There’s an interesting development going on in Europe.
The Swiss Federal Electricity Commission, ElCom[i], has stated the winter power supply this year is ambiguous, forcing potential restrictions on electric vehicles this winter. The country gets roughly 60% of its energy from hydroelectric power stations. These power stations rely on the snow melt during warmer months. Consequently, Switzerland produces less hydroelectric power during the winter months.
Unlike in years past, neighboring countries are not able to export electricity to Switzerland due to the current natural gas supply disruption, caused by the ongoing war in Ukraine. Therefore, ElCom has been forced to enact a plan to reduce power usage in the cities and conserve resources throughout this winter season.
According to this plan, Switzerland may restrict EV charging, reserving it only for “absolutely necessary journeys”. These journeys include travel to work, doctor appointments, travel to religious events, court appointments, and other essential events[i]. “Non-essential EV travel” will be regulated in the escalation of the plan’s emergency phase[ii]. Currently only in draft form, the ordinance is designed to avoid an energy crisis during winter to sustain the country in colder months.
The European Union, being leaders in environmental legislation, are among the first countries to experience problems while converting to mostly electric vehicles. It will be interesting to see if other countries, such as France and Germany, facing similar crisis’, may also follow suit in coming years. Restricting the use of EV travel is another hiccup in the advancement of global EV use, leaving the traditional combustion engine to come to the rescue once again in times of emergency. Of course, we aren’t complaining.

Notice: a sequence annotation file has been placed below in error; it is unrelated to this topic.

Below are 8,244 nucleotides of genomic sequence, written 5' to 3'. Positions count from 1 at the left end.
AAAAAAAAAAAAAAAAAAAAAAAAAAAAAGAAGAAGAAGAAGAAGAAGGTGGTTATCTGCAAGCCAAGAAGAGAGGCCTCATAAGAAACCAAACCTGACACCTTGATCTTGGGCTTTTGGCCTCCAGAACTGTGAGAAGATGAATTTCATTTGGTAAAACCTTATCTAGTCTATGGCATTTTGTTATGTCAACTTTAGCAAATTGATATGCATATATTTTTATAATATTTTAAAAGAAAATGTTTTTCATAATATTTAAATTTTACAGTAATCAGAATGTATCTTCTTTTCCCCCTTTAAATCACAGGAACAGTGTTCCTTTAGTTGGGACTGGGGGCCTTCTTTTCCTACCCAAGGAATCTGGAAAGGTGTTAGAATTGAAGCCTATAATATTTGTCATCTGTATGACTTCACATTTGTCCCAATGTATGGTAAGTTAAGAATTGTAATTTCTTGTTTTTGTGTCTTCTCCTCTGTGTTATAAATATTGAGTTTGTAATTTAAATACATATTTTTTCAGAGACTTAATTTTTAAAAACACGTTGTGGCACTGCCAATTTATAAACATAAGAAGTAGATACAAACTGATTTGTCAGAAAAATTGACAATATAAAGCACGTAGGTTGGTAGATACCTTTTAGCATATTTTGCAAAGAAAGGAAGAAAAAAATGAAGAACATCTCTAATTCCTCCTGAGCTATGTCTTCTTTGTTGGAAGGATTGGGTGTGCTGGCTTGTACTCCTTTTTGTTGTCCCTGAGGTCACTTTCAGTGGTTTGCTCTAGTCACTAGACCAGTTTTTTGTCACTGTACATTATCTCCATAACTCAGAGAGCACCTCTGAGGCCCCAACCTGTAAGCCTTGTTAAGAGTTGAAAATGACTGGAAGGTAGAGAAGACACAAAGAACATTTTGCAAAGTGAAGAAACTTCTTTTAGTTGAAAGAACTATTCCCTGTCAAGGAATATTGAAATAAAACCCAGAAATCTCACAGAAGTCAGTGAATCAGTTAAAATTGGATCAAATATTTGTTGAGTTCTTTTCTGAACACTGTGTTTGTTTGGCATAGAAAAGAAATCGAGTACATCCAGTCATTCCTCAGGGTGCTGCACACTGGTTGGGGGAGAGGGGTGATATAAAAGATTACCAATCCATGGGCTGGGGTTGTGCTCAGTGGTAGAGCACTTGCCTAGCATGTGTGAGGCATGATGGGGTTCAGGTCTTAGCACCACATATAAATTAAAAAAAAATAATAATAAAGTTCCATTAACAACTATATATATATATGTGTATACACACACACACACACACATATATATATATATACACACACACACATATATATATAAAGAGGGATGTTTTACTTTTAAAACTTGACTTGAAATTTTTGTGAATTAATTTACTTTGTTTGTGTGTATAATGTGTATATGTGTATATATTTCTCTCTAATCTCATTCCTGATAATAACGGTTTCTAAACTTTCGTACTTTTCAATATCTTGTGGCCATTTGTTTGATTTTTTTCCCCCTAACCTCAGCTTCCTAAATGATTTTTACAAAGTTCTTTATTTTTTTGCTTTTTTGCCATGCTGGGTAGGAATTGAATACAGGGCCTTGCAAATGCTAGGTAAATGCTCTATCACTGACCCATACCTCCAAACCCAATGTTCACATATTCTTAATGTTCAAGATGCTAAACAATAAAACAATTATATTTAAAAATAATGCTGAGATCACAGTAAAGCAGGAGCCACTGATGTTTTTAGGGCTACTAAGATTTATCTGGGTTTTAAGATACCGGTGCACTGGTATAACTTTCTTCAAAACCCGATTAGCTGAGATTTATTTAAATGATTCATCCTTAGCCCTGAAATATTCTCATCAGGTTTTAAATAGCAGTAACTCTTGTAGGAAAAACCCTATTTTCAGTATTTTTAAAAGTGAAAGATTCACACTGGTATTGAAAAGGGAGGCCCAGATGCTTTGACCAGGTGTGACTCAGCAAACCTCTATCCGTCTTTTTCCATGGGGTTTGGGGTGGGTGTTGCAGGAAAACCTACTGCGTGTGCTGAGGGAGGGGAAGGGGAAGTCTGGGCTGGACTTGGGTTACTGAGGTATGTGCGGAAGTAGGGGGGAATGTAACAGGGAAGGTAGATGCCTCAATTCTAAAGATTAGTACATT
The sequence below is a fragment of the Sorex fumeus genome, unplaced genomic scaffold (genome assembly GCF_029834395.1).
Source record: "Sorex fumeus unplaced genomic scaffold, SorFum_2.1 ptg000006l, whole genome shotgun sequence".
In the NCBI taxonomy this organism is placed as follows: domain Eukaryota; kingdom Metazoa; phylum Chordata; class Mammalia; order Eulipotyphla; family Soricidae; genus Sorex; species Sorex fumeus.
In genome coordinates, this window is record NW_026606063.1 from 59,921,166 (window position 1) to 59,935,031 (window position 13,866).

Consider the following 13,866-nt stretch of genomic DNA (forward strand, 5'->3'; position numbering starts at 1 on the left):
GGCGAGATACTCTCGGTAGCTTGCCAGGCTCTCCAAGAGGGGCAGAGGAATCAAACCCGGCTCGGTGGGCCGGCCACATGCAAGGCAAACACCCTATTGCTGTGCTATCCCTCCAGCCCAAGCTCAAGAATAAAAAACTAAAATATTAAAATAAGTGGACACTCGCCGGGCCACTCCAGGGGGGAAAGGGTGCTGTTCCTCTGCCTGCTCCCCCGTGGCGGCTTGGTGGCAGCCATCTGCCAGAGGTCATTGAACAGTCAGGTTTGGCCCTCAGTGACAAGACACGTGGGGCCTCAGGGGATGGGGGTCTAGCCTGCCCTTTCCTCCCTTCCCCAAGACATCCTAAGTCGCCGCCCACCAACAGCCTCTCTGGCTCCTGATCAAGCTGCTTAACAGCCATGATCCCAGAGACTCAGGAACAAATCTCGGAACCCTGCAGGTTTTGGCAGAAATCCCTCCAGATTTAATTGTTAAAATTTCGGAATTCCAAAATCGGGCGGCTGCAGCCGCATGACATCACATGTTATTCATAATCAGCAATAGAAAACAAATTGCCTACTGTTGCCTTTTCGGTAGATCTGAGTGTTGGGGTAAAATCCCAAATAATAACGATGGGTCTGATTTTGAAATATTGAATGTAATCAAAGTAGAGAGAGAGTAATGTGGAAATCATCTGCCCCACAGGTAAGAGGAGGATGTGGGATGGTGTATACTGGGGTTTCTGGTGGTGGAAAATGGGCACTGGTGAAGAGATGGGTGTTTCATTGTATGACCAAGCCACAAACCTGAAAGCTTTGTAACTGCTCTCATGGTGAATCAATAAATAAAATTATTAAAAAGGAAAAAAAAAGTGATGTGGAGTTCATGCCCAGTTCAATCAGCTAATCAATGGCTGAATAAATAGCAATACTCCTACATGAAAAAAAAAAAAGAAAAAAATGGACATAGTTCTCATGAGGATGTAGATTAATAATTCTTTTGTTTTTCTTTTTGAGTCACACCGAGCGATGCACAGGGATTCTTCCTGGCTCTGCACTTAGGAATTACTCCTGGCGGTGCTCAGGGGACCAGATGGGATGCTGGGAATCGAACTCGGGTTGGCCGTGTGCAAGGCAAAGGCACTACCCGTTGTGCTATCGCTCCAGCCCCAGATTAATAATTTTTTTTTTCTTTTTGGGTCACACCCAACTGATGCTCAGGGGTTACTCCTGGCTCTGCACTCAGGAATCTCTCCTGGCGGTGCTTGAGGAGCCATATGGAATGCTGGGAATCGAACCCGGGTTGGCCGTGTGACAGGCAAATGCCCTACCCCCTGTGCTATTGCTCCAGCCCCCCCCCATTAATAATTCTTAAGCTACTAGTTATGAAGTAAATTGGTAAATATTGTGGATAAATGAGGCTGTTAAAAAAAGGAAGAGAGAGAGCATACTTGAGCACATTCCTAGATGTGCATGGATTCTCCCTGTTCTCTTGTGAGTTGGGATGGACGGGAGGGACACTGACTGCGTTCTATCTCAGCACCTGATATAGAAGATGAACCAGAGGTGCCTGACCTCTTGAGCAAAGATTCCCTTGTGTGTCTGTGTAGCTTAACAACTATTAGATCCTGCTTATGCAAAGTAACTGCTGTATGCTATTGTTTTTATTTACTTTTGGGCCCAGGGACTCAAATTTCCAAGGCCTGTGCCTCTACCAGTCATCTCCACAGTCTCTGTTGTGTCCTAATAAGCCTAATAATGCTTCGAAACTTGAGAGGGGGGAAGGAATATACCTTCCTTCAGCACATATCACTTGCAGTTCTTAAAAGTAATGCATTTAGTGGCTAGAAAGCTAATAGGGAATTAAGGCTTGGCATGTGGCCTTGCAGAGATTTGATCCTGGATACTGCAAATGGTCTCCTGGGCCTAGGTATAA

Here in the United States, potential state-specific legislation may also deter EV owners from hitting the road too often. For example, Tennessee Gov. Bill Lee is considering introducing new toll road fees to pay for billions of dollars in new road projects. As part of the same push, lawmakers would also need to approve raising the annual fee on owning an electric vehicle from $100 to $300[i].
So, what is the consensus of this article? Well, some could argue that the world may not be as ready for electric vehicles as we thought. At least, not the widespread, mandated adoption of them. One day, infrastructure and resources may catch up to allow consumers to have more choice in personal transportation, but for now, the future still remains uncertain.
[i] Mattise, J., & Press, T. A. (2022, December 4). Tennessee gov. Bill Lee mulls tripling fee for electric-vehicle owners, adding express toll lanes to pay for roadway projects. Fortune. Retrieved December 6, 2022, from https://fortune.com/2022/12/04/tennessee-gov-bill-lee-mulls-tripling-ev-fee-adding-express-toll-lanes/
[i] Switzerland considers EV driving ban and limits during a blackout. Carscoops. (2022, December 6). Retrieved December 6, 2022, from https://www.carscoops.com/2022/12/switzerland-considers-limiting-ev-usage-in-the-event-of-a-blackout/
[ii] McKenzie, T. (2022, December 3). Swiss government may ban EV use this winter to conserve electricity. autoevolution. Retrieved December 6, 2022, from https://www.autoevolution.com/news/swiss-government-may-ban-ev-use-this-winter-to-conserve-electricity-205479.html
[i] ElCom, F. E. C. (n.d.). Elcom. ElCom. Retrieved December 6, 2022, from https://www.elcom.admin.ch/elcom/en/home.html#:~:text=ElCom%20is%20Switzerland’s%20independent%20regulatory,and%20pronouncing%20rulings%20where%20required.